Note here that peak cylinder...
Note here that peak cylinder pressure occurs past TDC and (not shown) that this point is developed farther past TDC as engine speed increases ... something to keep in mind when either tailoring ignition spark curves, setting initial timing, or both.
Deeper Into The Valvetrain
Knowing the basics is not sufficient. Equally important is understanding what areas in power development are affected by the valve function. Without this knowledge, power may be lost in the quest for simply doing what's necessary to prolong valvetrain life. Depending upon the class of engine, the length of time between planned valvetrain maintenance (particularly valvespring inspection and replacement) may range from "after every race" to "not unless something fails." Regardless, the following information applies.
By their motion, valvesprings generate heat. It is therefore important that they receive adequate oil for cooling. Also, in the process of being compressed and extended, they never come to rest. Even when valves are seated, residual "harmonics" or compression and extension of spring coils within a given stack continue between times valves are being opened or closed. These movements are not always along the axis of a given spring, resulting in lateral distortion that accompanies axial motion. This produces components of spring motion that are counter to what might be called "pure" spring compression and extension.
Despite the efforts of camshaft designers to provide stable valve motion during low-lift opening and closing points, there remains a system of "flexible" parts between the valve tip and cam lobe (pushrods, springs, and rockers). These components contribute to valve motion that is not true to the cam's lobe profiles, thereby producing lift patterns less than what is designed into a given camshaft. During valve seating, reducing the elastic collision between valve heads and seats is an ongoing problem. Engine builders can help the situation by making certain manufacturer-recommended spring installation and pressures are applied throughout the life of a given spring.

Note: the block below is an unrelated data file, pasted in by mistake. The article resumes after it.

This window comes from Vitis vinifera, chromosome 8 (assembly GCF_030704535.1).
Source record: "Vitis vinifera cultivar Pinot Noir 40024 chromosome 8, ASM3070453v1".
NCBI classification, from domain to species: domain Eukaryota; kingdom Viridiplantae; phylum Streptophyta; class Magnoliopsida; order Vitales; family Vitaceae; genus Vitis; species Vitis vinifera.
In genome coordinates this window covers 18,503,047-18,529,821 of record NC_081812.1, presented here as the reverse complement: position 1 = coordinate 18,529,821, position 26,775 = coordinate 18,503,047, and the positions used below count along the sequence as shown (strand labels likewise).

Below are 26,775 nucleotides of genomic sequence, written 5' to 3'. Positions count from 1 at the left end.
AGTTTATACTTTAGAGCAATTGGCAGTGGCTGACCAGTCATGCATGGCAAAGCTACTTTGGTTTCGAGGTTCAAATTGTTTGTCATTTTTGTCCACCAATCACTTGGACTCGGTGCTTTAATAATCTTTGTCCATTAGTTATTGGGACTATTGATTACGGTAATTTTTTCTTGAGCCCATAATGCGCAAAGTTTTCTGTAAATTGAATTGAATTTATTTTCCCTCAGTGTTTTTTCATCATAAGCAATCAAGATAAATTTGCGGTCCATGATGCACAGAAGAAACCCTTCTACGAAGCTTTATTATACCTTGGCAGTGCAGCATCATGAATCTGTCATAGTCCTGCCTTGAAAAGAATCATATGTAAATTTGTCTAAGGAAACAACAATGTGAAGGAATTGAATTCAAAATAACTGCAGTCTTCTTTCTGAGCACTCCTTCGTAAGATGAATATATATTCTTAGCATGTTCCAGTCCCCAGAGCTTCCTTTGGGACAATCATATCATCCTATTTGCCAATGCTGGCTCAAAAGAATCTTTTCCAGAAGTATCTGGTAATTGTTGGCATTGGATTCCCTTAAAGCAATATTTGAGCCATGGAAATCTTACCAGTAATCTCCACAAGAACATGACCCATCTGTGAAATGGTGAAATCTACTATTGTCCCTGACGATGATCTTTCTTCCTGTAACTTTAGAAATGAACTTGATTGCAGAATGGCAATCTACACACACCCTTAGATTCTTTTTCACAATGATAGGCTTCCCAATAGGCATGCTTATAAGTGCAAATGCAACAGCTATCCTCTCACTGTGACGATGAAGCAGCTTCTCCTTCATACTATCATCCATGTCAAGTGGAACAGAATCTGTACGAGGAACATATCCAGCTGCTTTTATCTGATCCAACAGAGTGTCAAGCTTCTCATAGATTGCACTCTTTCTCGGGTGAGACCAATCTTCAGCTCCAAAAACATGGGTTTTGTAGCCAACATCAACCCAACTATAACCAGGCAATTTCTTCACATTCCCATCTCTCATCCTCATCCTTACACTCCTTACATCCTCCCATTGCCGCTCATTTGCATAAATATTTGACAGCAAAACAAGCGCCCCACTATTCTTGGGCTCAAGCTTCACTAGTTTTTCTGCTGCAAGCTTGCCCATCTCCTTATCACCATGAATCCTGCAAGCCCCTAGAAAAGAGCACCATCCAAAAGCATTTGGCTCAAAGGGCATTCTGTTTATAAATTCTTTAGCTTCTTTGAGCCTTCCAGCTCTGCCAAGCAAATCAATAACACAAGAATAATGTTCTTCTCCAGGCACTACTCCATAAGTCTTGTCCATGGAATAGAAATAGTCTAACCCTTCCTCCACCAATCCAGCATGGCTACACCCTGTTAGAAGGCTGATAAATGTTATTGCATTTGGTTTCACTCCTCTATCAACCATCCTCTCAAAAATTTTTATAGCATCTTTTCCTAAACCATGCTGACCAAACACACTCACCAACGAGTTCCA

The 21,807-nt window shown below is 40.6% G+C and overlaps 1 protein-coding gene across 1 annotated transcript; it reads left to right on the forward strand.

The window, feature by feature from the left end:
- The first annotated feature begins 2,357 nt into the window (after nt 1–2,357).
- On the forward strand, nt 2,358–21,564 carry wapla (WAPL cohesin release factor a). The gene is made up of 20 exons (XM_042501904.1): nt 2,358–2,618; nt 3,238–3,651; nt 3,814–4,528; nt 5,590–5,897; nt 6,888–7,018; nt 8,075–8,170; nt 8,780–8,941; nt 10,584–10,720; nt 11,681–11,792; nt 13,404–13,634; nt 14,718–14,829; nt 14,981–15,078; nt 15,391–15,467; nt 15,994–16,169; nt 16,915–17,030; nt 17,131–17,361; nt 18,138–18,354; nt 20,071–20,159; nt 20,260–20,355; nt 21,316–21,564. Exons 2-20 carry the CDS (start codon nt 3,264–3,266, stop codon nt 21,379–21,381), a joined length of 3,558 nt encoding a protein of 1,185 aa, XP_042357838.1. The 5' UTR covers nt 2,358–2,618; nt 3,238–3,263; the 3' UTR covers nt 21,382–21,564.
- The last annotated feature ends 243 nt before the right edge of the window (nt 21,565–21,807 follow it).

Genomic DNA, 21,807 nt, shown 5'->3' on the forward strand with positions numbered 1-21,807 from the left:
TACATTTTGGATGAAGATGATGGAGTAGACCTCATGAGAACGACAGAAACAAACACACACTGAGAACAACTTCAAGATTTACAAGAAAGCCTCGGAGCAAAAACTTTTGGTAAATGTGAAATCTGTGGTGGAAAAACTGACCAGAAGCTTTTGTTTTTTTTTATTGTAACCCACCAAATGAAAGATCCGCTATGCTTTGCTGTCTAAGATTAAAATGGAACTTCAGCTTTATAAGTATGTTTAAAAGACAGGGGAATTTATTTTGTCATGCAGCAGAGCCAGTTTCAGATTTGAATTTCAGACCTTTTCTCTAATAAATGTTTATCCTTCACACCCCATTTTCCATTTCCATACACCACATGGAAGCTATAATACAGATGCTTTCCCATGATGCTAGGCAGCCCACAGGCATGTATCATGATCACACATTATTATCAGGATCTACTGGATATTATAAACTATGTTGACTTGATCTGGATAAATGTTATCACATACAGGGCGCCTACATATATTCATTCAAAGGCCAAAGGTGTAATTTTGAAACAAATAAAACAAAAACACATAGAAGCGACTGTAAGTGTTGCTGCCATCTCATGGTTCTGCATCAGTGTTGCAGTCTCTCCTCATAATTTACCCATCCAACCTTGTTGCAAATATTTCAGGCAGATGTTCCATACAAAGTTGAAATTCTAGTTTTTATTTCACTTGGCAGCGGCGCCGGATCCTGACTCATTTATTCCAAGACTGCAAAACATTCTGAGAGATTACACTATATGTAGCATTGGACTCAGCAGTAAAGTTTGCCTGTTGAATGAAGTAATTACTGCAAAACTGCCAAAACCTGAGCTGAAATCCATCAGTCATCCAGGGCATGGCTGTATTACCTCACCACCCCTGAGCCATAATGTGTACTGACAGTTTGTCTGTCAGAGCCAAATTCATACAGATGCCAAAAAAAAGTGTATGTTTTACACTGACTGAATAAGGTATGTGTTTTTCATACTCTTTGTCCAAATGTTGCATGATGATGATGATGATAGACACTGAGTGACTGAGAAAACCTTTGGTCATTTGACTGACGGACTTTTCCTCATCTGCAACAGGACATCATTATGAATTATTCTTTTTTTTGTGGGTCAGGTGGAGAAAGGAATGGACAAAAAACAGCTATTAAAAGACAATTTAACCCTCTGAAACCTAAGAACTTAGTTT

Springs should be sufficiently stiff to control valve motion approaching maximum lift as well as during its acceleration to closing. As engine speed is increased, the more important spring forces required to control valve motion are during maximum valve acceleration. Boiled down to its essentials, this points to the importance of maintaining sufficient spring pressure just prior to maximum valve lift in order to maintain lobe/follower contact at and just beyond peak lift. Even though multiple springs can add net pressure to a given spring package, this approach is also important to controlling "surge" by combining different natural frequencies of individual springs. Spring design that includes so-called "beehive" or "tapered" shapes can also provide desirable harmonic damping.
Heading toward the conclusion of this series, we'll discuss induction systems (including manifolds, carburetors, and spacers) and oiling systems. In the last segment, we'll lay out the Cup-to-Saturday night approach to dynamometer testing, data analysis, and some on-track testing suggestions.